Customary international law, although long recognized as a primary source of international law, remains replete with enigmas, both conceptual and practical. These include how to determine the existence of opinio juris, the function of the state practice requirement, the definition of jus cogens customary norms, and the relationship between customary international law and ethics. In part because of these enigmas, the subject has generated a wide-ranging literature. However, no recent book-length work has attempted to articulate a comprehensive theory of customary international law that can effectively resolve these questions. This book sets out to accomplish this goal. Its approach is unique in a number of ways. For example, it is multidisciplinary and draws insights from fields such as legal theory, philosophy, political science, and game theory. In addition, it is anchored in a sophisticated ethical framework and explores at length the interconnections between customary international law and ethics.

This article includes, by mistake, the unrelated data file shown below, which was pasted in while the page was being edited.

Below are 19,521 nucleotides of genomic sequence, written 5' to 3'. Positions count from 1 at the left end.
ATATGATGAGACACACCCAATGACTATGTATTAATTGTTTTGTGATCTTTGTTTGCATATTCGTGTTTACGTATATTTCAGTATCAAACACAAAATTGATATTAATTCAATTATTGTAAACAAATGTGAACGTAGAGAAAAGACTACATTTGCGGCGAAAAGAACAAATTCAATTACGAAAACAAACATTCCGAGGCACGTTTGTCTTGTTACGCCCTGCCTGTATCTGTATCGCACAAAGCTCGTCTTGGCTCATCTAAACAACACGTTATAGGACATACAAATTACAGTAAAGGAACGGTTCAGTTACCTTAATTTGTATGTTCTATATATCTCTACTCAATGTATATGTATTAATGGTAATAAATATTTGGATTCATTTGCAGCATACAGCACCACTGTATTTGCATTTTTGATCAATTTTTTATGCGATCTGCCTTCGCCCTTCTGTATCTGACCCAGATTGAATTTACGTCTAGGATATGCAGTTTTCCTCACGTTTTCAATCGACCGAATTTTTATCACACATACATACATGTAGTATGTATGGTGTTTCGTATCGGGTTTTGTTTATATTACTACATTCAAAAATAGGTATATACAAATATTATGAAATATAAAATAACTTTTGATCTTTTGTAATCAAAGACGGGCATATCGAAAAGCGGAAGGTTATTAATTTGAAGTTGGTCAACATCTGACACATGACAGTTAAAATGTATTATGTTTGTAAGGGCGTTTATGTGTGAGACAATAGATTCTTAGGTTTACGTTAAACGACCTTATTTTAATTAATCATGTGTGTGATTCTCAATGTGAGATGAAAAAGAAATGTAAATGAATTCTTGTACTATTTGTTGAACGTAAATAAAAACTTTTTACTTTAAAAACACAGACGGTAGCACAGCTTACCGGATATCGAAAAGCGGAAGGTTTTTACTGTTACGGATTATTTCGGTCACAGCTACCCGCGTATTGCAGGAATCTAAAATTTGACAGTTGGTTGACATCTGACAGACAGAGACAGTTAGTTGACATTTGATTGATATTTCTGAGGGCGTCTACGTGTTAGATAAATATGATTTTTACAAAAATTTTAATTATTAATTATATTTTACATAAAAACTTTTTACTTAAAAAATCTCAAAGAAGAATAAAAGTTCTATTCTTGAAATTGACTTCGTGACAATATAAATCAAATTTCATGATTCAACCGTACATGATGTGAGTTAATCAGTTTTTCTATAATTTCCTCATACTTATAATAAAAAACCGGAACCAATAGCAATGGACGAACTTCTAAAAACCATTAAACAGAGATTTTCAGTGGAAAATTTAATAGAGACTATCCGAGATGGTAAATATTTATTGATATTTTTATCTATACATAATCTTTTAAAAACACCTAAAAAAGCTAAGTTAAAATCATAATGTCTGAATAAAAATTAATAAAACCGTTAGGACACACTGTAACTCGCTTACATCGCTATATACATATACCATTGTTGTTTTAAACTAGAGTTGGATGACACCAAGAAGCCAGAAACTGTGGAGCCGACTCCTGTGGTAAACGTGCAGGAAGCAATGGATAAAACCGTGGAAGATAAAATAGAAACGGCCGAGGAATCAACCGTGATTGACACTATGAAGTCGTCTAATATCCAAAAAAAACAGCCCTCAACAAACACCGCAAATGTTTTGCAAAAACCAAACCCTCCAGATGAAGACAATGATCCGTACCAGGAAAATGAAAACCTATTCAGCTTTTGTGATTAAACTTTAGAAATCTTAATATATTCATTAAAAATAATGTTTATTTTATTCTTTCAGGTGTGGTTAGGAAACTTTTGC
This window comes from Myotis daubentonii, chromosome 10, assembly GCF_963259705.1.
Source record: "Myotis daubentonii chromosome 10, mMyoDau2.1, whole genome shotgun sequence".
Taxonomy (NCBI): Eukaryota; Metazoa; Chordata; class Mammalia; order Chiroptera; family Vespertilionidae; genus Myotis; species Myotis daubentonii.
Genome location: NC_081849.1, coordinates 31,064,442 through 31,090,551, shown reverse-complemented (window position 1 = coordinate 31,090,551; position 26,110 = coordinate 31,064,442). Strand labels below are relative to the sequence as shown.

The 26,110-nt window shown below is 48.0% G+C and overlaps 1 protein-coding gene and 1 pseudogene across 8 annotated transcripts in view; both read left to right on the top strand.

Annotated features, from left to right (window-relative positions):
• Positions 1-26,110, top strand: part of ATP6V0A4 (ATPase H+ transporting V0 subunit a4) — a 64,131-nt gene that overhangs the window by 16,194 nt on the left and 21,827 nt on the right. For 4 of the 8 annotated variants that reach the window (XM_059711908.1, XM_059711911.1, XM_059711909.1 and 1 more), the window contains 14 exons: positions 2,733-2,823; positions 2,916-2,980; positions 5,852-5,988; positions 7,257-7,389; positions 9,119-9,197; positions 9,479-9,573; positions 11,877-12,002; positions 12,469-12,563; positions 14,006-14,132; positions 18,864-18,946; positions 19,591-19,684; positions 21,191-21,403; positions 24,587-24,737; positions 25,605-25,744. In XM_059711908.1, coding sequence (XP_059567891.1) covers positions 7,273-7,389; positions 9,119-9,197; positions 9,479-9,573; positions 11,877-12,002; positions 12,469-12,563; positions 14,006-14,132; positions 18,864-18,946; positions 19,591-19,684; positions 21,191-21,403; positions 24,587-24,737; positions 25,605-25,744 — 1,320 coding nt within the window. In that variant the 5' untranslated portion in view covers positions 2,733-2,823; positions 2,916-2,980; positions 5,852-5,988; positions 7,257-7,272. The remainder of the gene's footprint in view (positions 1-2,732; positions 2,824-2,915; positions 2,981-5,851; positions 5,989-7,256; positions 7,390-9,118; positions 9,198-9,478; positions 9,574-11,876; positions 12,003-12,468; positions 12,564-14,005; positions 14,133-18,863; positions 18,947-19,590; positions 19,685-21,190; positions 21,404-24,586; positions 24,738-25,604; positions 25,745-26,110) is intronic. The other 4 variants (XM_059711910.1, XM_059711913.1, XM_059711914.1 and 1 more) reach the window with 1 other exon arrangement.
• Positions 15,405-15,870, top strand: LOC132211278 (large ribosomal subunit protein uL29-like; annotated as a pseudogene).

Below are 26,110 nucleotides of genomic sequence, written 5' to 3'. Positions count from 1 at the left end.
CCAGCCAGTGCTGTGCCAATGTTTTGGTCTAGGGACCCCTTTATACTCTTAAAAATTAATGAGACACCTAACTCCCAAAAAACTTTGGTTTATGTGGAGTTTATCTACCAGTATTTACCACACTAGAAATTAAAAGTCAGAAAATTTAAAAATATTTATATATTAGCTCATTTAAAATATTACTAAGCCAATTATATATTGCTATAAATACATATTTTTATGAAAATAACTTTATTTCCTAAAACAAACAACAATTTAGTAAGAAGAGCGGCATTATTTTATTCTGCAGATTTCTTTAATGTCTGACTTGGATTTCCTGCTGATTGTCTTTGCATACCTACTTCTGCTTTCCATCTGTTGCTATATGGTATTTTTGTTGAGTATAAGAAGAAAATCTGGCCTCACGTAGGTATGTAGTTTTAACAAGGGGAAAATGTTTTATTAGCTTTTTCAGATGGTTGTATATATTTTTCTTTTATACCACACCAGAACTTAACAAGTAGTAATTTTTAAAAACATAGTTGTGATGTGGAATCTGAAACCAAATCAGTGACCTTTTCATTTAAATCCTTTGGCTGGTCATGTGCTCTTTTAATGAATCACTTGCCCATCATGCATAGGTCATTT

Saturday, March 6, 2010
Lepard: Customary International Law: A New Theory with Practical Applications
Brian D. Lepard (Univ. of Nebraska - Law) has published Customary International Law: A New Theory with Practical Applications (Cambridge Univ. Press 2010). Here's the abstract: